Shanghai releases five-year plans for metaverse development

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Joggers in Shanghai, China, on April 10, 2021. Qilai Shen | Bloomberg | Getty Images BEIJING — China’s biggest city is getting serious about the metaverse, the technology that’s drawn mass attention this year for its potential to form the next generation of the internet. Chinese government departments and local […]

Joggers in Shanghai, China, on April 10, 2021.

Qilai Shen | Bloomberg | Getty Images

BEIJING — China’s biggest city is getting serious about the metaverse, the technology that’s drawn mass attention this year for its potential to form the next generation of the internet.

Chinese government departments and local authorities have issued five-year development plans this year to show how they aim to implement the central government’s five-year plan issued in March.

One released by Shanghai on Thursday contained the first mention of the metaverse, according to Chinese media reports. The technology extends human interactions to a virtual world of three-dimensional avatars.

The metaverse is one of four frontiers for exploration, the Shanghai Municipal Commission of Economy and Information Technology said in its five-year plan for developing the electronic information industry.

The document called for “encouraging the application of the metaverse in areas such as public services, business offices, social entertainment, industrial manufacturing, production safety and electronic games,” according to a CNBC translation of the Chinese text.

The commission said it plans to increase research and development of underlying technologies, including sensors, real-time interaction and blockchain.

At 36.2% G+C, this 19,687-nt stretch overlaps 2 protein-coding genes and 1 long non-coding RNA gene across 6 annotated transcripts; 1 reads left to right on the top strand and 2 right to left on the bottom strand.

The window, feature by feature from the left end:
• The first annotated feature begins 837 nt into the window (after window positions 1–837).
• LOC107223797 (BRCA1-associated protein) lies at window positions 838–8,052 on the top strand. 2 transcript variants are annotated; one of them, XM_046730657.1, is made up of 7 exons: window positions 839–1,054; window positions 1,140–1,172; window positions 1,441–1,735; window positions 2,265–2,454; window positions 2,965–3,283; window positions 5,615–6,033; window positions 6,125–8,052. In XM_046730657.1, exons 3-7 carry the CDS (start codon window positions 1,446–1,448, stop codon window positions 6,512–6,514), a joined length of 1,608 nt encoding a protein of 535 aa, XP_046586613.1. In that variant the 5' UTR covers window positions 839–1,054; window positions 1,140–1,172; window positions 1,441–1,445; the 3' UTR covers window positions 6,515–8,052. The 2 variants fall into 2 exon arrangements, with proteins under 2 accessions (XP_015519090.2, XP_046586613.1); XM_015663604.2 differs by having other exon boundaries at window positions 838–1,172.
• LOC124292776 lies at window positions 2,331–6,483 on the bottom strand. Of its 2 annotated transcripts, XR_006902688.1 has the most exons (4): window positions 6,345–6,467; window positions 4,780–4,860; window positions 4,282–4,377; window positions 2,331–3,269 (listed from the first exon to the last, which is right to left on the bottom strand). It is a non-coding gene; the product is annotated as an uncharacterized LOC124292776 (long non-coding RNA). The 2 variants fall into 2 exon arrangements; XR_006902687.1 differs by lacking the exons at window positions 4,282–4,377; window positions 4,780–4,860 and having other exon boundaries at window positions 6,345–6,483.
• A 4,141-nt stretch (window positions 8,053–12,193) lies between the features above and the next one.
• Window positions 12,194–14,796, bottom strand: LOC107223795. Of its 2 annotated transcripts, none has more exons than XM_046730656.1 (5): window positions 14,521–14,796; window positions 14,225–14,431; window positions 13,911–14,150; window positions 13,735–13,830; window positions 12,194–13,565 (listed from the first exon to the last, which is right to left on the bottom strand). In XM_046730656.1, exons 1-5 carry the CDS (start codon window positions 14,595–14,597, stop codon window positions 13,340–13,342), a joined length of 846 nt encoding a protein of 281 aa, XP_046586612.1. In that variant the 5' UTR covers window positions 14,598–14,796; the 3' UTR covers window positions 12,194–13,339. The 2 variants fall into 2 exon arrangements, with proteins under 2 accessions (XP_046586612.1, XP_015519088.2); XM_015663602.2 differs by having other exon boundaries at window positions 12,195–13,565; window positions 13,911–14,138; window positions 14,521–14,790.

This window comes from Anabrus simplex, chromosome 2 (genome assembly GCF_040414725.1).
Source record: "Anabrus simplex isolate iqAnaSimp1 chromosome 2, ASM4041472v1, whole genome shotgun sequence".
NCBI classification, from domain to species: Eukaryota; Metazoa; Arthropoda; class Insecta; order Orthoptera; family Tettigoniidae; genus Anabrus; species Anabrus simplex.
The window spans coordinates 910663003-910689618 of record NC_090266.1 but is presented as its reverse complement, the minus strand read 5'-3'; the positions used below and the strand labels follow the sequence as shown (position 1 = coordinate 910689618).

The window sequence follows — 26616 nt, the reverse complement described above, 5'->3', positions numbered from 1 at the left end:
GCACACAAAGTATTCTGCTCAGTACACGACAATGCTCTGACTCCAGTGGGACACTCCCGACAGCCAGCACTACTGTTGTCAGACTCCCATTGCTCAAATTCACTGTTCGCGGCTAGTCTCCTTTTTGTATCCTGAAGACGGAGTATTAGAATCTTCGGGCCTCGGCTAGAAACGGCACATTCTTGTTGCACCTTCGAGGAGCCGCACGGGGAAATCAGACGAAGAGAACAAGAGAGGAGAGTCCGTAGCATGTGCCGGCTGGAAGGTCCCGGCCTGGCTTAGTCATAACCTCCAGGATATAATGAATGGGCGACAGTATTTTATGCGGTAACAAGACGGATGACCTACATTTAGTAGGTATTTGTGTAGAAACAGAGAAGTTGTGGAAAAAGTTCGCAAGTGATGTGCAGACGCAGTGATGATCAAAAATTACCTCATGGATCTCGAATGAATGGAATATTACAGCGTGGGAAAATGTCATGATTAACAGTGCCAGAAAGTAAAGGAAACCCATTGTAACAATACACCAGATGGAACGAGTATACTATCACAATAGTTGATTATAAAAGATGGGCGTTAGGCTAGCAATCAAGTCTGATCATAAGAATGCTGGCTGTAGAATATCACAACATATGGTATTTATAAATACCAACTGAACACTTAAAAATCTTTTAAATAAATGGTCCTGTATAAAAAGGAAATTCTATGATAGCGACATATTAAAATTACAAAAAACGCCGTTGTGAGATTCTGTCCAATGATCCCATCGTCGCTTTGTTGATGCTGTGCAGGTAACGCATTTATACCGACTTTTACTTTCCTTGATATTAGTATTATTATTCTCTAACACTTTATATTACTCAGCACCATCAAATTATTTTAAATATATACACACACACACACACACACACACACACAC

The document did not lay out a specific timeline or goals for metaverse research and development.

Beijing’s latest five-year plan released in March named seven “frontier” technologies China would focus on as it seeks self-reliance in science and technology.

The metaverse has since become a buzzword, most notably with American social network giant Facebook changing its name to Meta in October. Then earlier this month, Microsoft co-founder Bill Gates said he expects most virtual meetings will move to the metaverse within the next two or three years.

This week, Beijing-based Baidu held what it claims to be China’s first conference in the metaverse. The event was meant to mark the opening of Baidu’s metaverse app to developers, and an executive told reporters he expects it will be six years before the full launch of the app.

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In addition to general metaverse buzz on Chinese social media, state media has published several articles on the topic, primarily about the risk of scams.

After a year of bans and greater regulation on various kinds of technology, including cryptocurrencies, new rules on metaverse development are likely next, Winston Ma, adjunct professor of law at New York University, said Friday on CNBC’s “Squawk Box Asia.”

He pointed to how some aspects of the metaverse’s global development are related to gaming and cryptocurrency products like non-fungible tokens, all of which have come under greater scrutiny in China. Ma was not speaking in the specific context of the Shanghai commission’s development plans.

— CNBC’s Eustance Huang contributed to this report.

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